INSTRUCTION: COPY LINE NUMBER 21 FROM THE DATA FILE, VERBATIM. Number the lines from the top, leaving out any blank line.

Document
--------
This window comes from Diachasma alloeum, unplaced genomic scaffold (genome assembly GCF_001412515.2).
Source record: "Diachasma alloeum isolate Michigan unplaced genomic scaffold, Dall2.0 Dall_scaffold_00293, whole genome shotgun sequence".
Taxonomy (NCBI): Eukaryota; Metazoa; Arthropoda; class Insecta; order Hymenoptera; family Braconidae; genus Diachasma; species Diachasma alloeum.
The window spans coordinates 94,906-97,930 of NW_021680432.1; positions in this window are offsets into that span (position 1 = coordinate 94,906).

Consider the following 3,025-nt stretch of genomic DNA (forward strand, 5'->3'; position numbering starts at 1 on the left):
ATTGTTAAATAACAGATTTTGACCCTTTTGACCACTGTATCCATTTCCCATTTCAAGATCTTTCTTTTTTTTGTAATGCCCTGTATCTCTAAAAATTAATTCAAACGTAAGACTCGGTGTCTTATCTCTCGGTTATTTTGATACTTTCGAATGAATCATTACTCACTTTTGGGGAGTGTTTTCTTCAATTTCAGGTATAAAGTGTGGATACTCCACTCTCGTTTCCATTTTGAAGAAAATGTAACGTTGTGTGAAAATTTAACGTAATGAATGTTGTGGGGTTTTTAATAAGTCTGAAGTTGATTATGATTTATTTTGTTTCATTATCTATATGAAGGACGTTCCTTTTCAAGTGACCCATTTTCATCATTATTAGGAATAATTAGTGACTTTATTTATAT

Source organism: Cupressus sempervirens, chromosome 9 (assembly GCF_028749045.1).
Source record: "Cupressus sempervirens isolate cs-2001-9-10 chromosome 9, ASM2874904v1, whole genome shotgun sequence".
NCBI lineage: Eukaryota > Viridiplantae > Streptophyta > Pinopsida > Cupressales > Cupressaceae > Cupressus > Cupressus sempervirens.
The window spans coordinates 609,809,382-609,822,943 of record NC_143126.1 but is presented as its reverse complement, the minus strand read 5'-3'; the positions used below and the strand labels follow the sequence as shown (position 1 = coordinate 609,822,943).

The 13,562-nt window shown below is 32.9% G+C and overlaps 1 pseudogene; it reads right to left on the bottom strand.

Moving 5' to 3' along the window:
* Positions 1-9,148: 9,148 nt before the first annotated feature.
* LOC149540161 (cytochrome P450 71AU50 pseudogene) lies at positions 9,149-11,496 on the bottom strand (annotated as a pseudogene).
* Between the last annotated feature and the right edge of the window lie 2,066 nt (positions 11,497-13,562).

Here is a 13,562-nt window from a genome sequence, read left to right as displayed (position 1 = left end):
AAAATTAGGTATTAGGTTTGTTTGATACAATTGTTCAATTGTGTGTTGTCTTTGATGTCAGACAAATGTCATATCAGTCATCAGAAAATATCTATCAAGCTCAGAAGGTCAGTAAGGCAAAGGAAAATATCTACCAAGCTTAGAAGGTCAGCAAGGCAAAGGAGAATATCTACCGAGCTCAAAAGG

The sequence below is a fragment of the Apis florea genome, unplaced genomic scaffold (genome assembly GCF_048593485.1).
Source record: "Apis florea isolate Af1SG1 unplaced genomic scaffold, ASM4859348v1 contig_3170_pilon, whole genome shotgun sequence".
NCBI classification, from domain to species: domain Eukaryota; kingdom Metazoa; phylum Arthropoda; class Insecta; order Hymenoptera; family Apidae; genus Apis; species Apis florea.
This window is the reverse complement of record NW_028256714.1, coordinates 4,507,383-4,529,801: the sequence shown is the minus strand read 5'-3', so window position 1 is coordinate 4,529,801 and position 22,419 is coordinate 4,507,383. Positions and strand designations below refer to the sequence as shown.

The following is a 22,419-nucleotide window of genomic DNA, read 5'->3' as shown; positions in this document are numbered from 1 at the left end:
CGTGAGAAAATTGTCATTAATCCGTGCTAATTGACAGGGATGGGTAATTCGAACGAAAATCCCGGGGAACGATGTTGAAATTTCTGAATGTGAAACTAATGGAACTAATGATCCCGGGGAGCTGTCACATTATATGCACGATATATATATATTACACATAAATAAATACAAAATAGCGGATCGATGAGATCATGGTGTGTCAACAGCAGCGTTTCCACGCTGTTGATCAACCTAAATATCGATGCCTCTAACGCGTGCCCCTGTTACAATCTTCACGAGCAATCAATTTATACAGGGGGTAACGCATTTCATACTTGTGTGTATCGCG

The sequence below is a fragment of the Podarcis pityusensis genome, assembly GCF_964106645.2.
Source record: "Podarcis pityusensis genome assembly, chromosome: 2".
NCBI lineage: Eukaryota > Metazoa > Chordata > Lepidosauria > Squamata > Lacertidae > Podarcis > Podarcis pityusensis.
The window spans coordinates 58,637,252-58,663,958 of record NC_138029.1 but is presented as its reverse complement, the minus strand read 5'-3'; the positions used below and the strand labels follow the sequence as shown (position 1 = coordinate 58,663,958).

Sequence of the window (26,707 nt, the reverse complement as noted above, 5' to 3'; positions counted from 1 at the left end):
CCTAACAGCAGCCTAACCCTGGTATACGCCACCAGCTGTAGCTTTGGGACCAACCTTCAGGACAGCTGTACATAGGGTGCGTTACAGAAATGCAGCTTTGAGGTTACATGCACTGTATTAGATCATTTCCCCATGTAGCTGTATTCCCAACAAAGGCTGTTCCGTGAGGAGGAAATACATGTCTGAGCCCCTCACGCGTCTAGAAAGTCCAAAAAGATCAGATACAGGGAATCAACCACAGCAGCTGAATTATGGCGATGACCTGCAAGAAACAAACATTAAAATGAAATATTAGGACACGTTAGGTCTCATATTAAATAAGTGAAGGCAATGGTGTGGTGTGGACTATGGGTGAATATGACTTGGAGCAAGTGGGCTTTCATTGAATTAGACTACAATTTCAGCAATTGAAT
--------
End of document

This window is the reverse complement of record NW_028256714.1, coordinates 4,507,383-4,529,801: the sequence shown is the minus strand read 5'-3', so window position 1 is coordinate 4,529,801 and position 22,419 is coordinate 4,507,383. Positions and strand designations below refer to the sequence as shown.